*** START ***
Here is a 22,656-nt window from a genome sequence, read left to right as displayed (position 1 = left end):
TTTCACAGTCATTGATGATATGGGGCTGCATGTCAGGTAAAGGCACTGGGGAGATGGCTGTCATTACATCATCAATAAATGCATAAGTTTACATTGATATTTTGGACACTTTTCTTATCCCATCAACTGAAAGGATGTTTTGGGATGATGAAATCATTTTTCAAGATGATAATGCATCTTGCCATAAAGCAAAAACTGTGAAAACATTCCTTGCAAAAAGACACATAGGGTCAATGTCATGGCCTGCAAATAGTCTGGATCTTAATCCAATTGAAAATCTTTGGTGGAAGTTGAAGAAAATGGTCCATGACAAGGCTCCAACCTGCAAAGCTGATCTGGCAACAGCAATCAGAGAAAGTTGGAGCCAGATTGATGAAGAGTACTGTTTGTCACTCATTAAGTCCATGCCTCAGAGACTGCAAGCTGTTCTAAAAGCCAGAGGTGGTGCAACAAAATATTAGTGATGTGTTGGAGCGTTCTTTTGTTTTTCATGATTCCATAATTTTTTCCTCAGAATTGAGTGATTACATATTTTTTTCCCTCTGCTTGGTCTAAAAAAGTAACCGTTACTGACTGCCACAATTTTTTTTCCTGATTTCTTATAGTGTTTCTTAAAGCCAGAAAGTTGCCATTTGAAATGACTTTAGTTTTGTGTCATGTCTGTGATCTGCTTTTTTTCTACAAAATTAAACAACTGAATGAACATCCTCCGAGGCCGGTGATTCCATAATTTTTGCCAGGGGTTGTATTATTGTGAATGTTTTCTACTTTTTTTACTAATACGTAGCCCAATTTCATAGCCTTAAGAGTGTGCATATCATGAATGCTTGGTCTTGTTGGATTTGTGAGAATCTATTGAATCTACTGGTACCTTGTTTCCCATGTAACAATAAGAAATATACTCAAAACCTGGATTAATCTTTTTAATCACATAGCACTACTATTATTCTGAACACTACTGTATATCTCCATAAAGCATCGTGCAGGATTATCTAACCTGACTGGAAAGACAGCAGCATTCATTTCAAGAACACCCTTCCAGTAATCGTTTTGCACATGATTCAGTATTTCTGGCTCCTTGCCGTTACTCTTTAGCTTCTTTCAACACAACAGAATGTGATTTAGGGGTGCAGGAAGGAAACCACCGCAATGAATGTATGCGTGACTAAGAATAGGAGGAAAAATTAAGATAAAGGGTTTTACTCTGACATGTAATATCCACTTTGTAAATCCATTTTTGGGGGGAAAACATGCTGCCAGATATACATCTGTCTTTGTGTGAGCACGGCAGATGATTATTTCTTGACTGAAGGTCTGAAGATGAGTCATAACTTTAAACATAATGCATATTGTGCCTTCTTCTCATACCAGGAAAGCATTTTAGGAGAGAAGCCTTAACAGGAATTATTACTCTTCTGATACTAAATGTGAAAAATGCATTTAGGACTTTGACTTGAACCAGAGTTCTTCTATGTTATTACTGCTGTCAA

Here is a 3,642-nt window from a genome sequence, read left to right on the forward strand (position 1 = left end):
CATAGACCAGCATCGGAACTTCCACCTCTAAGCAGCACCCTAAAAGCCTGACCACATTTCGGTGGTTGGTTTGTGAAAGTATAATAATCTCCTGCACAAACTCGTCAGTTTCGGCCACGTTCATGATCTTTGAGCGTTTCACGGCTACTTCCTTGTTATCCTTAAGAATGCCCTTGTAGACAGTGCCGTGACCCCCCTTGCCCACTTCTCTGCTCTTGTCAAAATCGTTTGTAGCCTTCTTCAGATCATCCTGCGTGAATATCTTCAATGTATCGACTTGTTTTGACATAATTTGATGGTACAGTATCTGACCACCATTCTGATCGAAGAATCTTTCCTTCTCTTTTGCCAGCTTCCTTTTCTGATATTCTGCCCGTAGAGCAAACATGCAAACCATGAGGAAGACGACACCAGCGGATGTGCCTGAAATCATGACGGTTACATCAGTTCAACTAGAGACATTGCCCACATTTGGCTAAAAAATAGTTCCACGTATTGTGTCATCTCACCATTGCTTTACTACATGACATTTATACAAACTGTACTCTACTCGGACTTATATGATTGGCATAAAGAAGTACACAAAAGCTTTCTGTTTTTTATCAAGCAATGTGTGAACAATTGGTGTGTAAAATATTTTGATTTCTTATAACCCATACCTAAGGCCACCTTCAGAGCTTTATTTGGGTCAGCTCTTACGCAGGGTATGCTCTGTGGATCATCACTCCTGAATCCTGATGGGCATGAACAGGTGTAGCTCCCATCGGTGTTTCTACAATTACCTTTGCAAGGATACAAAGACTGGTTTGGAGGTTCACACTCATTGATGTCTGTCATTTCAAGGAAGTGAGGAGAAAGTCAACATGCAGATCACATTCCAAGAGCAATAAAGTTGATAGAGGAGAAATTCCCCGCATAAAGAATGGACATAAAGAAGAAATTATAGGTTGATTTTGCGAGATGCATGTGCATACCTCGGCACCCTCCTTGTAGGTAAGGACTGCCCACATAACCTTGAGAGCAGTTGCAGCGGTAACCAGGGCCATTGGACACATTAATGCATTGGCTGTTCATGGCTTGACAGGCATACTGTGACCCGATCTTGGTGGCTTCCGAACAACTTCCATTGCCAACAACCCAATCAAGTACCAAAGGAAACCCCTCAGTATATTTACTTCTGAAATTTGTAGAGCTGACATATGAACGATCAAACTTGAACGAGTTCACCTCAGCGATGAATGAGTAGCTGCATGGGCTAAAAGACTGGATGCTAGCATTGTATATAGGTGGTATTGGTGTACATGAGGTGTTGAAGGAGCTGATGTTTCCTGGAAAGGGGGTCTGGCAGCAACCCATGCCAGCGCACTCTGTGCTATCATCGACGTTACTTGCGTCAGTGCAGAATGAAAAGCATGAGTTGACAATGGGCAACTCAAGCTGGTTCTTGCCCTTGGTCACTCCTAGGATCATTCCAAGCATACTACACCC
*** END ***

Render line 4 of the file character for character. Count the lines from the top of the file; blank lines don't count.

CATAGACCAGCATCGGAACTTCCACCTCTAAGCAGCACCCTAAAAGCCTGACCACATTTCGGTGGTTGGTTTGTGAAAGTATAATAATCTCCTGCACAAACTCGTCAGTTTCGGCCACGTTCATGATCTTTGAGCGTTTCACGGCTACTTCCTTGTTATCCTTAAGAATGCCCTTGTAGACAGTGCCGTGACCCCCCTTGCCCACTTCTCTGCTCTTGTCAAAATCGTTTGTAGCCTTCTTCAGATCATCCTGCGTGAATATCTTCAATGTATCGACTTGTTTTGACATAATTTGATGGTACAGTATCTGACCACCATTCTGATCGAAGAATCTTTCCTTCTCTTTTGCCAGCTTCCTTTTCTGATATTCTGCCCGTAGAGCAAACATGCAAACCATGAGGAAGACGACACCAGCGGATGTGCCTGAAATCATGACGGTTACATCAGTTCAACTAGAGACATTGCCCACATTTGGCTAAAAAATAGTTCCACGTATTGTGTCATCTCACCATTGCTTTACTACATGACATTTATACAAACTGTACTCTACTCGGACTTATATGATTGGCATAAAGAAGTACACAAAAGCTTTCTGTTTTTTATCAAGCAATGTGTGAACAATTGGTGTGTAAAATATTTTGATTTCTTATAACCCATACCTAAGGCCACCTTCAGAGCTTTATTTGGGTCAGCTCTTACGCAGGGTATGCTCTGTGGATCATCACTCCTGAATCCTGATGGGCATGAACAGGTGTAGCTCCCATCGGTGTTTCTACAATTACCTTTGCAAGGATACAAAGACTGGTTTGGAGGTTCACACTCATTGATGTCTGTCATTTCAAGGAAGTGAGGAGAAAGTCAACATGCAGATCACATTCCAAGAGCAATAAAGTTGATAGAGGAGAAATTCCCCGCATAAAGAATGGACATAAAGAAGAAATTATAGGTTGATTTTGCGAGATGCATGTGCATACCTCGGCACCCTCCTTGTAGGTAAGGACTGCCCACATAACCTTGAGAGCAGTTGCAGCGGTAACCAGGGCCATTGGACACATTAATGCATTGGCTGTTCATGGCTTGACAGGCATACTGTGACCCGATCTTGGTGGCTTCCGAACAACTTCCATTGCCAACAACCCAATCAAGTACCAAAGGAAACCCCTCAGTATATTTACTTCTGAAATTTGTAGAGCTGACATATGAACGATCAAACTTGAACGAGTTCACCTCAGCGATGAATGAGTAGCTGCATGGGCTAAAAGACTGGATGCTAGCATTGTATATAGGTGGTATTGGTGTACATGAGGTGTTGAAGGAGCTGATGTTTCCTGGAAAGGGGGTCTGGCAGCAACCCATGCCAGCGCACTCTGTGCTATCATCGACGTTACTTGCGTCAGTGCAGAATGAAAAGCATGAGTTGACAATGGGCAACTCAAGCTGGTTCTTGCCCTTGGTCACTCCTAGGATCATTCCAAGCATACTACACCC